At the time of Civil War (1642-51), King's Lynn essentially joined both sides, at first it backed parliament, but eventually changed allegiance and ended up being seized by Parliamentarians when it was under seige for three weeks. During the next 2 centuries the town's value as a port receeded together with the slump in wool exporting, though it did continue dispatching grain and importing pitch, timber and iron to a slightly lesser extent. King's Lynn equally affected by the rise of westerly ports like Bristol, which boomed after the discovery of the Americas.

The Lattice House Inn, King's Lynn - geograph.org.uk - 1589499There was however a substantial local and coastal trade to keep the port going throughout these more challenging times and soon the town flourished all over again with wine imports coming from Spain, France and Portugal. Additionally the export of agricultural produce grew after the fens were drained during the seventeenth century, additionally, it developed a key shipbuilding industry. The train arrived at King's Lynn in 1847, delivering more visitors, prosperity and trade to the town. The resident population of King's Lynn increased drastically in the Sixties due to the fact that it became an overflow town for London.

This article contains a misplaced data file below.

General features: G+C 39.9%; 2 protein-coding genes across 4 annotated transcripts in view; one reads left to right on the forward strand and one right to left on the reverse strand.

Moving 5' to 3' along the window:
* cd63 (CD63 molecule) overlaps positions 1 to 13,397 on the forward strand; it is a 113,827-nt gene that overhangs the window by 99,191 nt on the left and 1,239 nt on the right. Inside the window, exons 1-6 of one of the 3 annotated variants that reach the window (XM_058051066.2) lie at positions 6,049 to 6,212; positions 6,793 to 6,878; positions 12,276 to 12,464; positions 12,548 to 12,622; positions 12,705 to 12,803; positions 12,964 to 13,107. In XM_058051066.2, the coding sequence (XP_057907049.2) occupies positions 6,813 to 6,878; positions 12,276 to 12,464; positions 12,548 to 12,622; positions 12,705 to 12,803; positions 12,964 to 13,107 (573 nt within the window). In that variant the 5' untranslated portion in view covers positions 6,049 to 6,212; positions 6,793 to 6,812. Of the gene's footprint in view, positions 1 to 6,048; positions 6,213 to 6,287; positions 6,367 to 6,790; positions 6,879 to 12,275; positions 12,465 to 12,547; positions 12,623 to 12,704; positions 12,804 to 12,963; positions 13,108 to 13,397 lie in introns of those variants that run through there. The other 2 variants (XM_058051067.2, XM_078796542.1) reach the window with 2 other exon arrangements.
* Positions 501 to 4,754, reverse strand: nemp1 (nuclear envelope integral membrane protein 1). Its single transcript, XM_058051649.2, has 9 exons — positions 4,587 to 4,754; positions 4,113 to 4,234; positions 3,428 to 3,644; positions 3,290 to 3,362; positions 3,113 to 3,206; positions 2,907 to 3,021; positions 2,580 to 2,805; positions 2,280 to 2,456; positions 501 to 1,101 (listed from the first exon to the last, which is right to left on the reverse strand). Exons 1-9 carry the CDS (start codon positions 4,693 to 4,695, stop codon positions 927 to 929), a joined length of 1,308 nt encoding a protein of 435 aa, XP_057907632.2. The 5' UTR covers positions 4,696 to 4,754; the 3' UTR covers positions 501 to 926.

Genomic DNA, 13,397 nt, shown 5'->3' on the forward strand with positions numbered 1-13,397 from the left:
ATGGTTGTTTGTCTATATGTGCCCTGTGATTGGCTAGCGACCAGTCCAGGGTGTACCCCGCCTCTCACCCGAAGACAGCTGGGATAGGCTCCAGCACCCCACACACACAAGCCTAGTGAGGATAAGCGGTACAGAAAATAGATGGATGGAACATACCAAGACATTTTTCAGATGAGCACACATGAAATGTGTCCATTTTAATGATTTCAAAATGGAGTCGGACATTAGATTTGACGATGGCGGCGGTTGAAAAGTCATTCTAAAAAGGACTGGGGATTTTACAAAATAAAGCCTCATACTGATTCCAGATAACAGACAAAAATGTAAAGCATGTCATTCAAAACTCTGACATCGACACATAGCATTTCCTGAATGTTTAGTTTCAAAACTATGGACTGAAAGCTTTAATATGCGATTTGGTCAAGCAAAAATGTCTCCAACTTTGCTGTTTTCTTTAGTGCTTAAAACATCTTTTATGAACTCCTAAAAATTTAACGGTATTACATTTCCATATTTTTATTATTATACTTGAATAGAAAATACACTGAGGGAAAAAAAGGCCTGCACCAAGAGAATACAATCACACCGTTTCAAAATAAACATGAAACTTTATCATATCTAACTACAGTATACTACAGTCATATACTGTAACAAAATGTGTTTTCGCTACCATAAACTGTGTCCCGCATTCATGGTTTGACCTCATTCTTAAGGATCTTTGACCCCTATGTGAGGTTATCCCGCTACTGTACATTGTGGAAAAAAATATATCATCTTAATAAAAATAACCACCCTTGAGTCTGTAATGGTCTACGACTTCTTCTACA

King's Lynn can be accessed via the A10, the A149 and the A17, it is about thirty eight miles from Norfolk's capital Norwich and ninety four miles from Central London. King's Lynn can be arrived at by rail, the most handy international airport to King's Lynn is Norwich (driving distance - 46 miles) a drive of approximately one hour.

A selection of Kings Lynn streets and roads: Peacehaven Caravan Site, Well Hall Lane, Le Strange Avenue, Thurlin Road, Balmoral Road, Stallett Way, Wesley Road, Westgate Street, Overy Road, Horsleys Court, Hills Crescent, Providence Street, Furness Close, Marsh Road, Little Mans Way, Hiltons Lane, Fengate, The Hill, Fincham Road, Furlong Drove, Manor Terrace, St Johns Close, Bates Close, Canada Close, Albert Street, Tamarisk, Race Course Road, Sandygate Lane, School Lane, Sandringham Drive, Lodge Lane, Sugar Lane, Ashwicken Road, Linford Estate, Willow Drive, Queens Road, Castleacre Close, Stocks Green, Black Drove, Raleigh Road, Water Lane, Gloucester Road, Southfield Drive, Warren Close, Vinery Close, Bacton Close, Fakenham Road, Moat Road, Glebe Road, North Beach, Hugh Close.